The “opportunities” to spend those dollars are unlimited. Some of them include: Yellow Pages, newspapers, magazines, radio, television, direct mail, billboards, flyers, Web sites and more.
You have only X amount of dollars, so how do you decide where, what, when, who and how much? At our business we did some of all of the above. When we were a new business trying to get the name and image out to the community, our main dollars went to high-end magazines, Yellow Pages and some newspaper. As our reputation (good, I might add) grew and folks knew who we were and what we did, we changed to more specific directed forms of advertising like direct mail, Web site and advertising around events and promotions.
Right here I have to interject that you MUST have an advertising, promotion and public relations budget and time frame. You have to have a plan! This should be developed in November and December for the new year. Have a calendar for the entire year. Plug in what, when and how much.
Now you're probably wondering how much should be budgeted for these areas. We used 5% of sales as our guideline. This included about 1-3/4% of co-op dollars from our vendors.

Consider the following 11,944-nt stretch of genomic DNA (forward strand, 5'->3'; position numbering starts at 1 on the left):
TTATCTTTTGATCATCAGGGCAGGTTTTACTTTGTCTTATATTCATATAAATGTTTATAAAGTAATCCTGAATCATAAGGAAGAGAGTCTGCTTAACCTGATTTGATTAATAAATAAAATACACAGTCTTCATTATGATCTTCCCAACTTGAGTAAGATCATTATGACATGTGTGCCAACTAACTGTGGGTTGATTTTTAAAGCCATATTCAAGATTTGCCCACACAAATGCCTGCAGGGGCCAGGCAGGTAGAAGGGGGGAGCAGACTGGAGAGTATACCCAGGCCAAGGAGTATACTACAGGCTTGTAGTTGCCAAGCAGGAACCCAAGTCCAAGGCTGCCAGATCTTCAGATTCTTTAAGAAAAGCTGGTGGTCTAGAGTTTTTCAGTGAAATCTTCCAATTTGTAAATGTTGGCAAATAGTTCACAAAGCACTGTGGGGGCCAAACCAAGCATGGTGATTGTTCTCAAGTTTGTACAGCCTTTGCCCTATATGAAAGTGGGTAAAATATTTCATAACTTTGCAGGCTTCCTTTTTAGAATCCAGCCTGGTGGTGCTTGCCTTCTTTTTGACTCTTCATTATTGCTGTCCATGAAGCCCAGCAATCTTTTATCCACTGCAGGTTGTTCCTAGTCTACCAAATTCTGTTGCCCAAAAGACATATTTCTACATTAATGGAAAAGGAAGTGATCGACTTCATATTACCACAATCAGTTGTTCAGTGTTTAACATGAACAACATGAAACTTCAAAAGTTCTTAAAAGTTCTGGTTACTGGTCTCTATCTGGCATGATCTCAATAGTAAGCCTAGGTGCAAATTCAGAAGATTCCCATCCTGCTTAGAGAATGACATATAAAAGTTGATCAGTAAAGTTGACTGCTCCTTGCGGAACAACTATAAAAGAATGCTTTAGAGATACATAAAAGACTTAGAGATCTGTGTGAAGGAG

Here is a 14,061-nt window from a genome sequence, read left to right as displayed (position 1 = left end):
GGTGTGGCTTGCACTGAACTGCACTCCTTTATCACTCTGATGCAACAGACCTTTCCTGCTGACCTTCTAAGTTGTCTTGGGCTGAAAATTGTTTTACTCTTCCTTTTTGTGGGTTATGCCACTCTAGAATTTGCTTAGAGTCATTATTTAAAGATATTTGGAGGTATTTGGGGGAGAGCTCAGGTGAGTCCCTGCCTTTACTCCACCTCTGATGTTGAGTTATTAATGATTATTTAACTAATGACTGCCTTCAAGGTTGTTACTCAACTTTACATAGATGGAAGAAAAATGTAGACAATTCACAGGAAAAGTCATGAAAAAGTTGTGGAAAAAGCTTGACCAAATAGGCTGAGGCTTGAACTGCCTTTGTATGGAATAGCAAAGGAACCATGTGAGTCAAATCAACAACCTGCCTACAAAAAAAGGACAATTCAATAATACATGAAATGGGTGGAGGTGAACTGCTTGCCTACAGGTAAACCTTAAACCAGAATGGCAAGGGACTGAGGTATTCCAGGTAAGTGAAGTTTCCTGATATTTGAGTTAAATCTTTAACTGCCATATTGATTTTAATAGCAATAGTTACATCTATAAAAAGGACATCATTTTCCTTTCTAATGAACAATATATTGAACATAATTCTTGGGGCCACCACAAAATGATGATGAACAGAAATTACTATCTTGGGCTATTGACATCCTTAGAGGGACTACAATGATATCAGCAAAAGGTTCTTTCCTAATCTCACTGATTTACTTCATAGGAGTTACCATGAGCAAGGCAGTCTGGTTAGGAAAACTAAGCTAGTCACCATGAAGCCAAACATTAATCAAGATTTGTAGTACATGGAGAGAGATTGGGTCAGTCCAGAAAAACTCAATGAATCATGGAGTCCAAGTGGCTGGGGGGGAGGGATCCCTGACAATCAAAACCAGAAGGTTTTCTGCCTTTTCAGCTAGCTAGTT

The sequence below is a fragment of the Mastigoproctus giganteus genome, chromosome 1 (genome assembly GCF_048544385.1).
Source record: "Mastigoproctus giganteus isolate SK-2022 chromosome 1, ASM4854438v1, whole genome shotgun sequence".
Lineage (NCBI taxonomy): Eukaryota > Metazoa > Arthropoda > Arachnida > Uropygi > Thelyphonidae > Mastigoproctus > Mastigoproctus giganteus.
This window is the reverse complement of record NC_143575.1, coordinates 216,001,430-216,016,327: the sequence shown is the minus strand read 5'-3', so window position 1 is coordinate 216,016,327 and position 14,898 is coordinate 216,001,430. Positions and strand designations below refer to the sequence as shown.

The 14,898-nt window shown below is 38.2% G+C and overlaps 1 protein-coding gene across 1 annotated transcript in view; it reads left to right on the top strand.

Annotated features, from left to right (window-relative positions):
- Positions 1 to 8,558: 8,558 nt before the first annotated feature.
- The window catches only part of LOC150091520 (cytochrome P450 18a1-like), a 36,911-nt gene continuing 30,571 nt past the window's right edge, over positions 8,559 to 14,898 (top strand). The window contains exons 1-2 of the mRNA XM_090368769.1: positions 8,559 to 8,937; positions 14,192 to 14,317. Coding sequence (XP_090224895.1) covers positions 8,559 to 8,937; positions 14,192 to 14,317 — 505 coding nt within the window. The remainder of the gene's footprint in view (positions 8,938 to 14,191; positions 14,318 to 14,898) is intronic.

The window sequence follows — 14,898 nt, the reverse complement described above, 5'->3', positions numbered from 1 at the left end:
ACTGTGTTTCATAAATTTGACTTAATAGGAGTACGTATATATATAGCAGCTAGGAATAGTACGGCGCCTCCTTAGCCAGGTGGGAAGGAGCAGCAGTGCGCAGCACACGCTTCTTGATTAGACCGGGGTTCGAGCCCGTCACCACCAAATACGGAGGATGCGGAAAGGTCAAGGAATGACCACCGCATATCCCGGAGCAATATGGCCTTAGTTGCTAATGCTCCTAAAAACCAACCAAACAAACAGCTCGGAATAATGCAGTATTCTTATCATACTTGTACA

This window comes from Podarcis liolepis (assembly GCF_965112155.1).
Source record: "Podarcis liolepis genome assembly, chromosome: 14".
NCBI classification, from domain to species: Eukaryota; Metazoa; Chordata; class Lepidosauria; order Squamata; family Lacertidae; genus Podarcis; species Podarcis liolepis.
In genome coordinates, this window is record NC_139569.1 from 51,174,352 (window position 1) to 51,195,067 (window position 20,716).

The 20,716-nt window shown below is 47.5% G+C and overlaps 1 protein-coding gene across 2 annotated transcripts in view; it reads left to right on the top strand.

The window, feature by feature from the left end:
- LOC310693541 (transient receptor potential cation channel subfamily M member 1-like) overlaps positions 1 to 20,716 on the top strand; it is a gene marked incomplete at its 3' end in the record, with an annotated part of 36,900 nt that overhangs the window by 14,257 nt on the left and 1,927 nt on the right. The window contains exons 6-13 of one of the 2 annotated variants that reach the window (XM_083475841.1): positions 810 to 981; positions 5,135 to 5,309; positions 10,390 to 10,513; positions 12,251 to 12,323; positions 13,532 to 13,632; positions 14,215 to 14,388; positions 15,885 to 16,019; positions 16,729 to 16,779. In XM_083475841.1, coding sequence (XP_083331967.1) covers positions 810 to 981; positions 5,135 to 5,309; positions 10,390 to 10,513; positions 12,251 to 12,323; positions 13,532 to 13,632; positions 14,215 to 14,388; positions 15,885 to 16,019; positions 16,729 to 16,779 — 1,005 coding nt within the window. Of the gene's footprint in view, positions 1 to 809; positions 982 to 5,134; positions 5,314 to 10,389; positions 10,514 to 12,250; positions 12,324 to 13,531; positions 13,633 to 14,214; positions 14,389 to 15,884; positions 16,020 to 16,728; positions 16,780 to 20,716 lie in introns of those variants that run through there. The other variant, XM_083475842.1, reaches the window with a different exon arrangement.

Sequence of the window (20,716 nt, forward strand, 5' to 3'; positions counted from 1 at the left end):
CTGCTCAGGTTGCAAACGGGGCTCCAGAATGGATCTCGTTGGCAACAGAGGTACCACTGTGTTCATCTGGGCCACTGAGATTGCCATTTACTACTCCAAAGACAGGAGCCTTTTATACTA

PromotionsWebster defines this as “to help bring about or further the growth or establishment of a business.” I loved promotions. It was an opportunity to really be creative. Remember, the purpose is to drive clients into your place of business and then sell them! Common promotions for wholesaler showrooms might be open houses or participation in trade and home shows. They're fine, but not enough. Here are a few other promotion ideas:
- Host other trade associations' monthly meetings in your showroom (ASID, NARI, AIA, NKBA, etc.).
- Do educational seminars in the showroom such as, “What's new in styles, colors and trends in plumbing products.”
- Conduct an annual or biannual sale.
- Arrange a celebrity cookbook signing.
- Offer a luxury product education event for tradespeople.
- Provide limo lunches at the showroom for trade businesses.
Permit me to share just one example that my business did and still does: an annual “Parking Lot Sale.” This is a weeklong event with tents, balloons, free refreshments, tables and pallets full of new, old and obsolete products. Everything in the store is on sale! It's also a great opportunity for wholesalers to purge some of their old/obsolete inventory! (These items are at a “move-it-out” price.) There's plenty of advertising: newspaper, television, radio and direct mail to current and past customers. The event yields about $350,000 in sales and draws a lot of people to the store. It's fun and lucrative!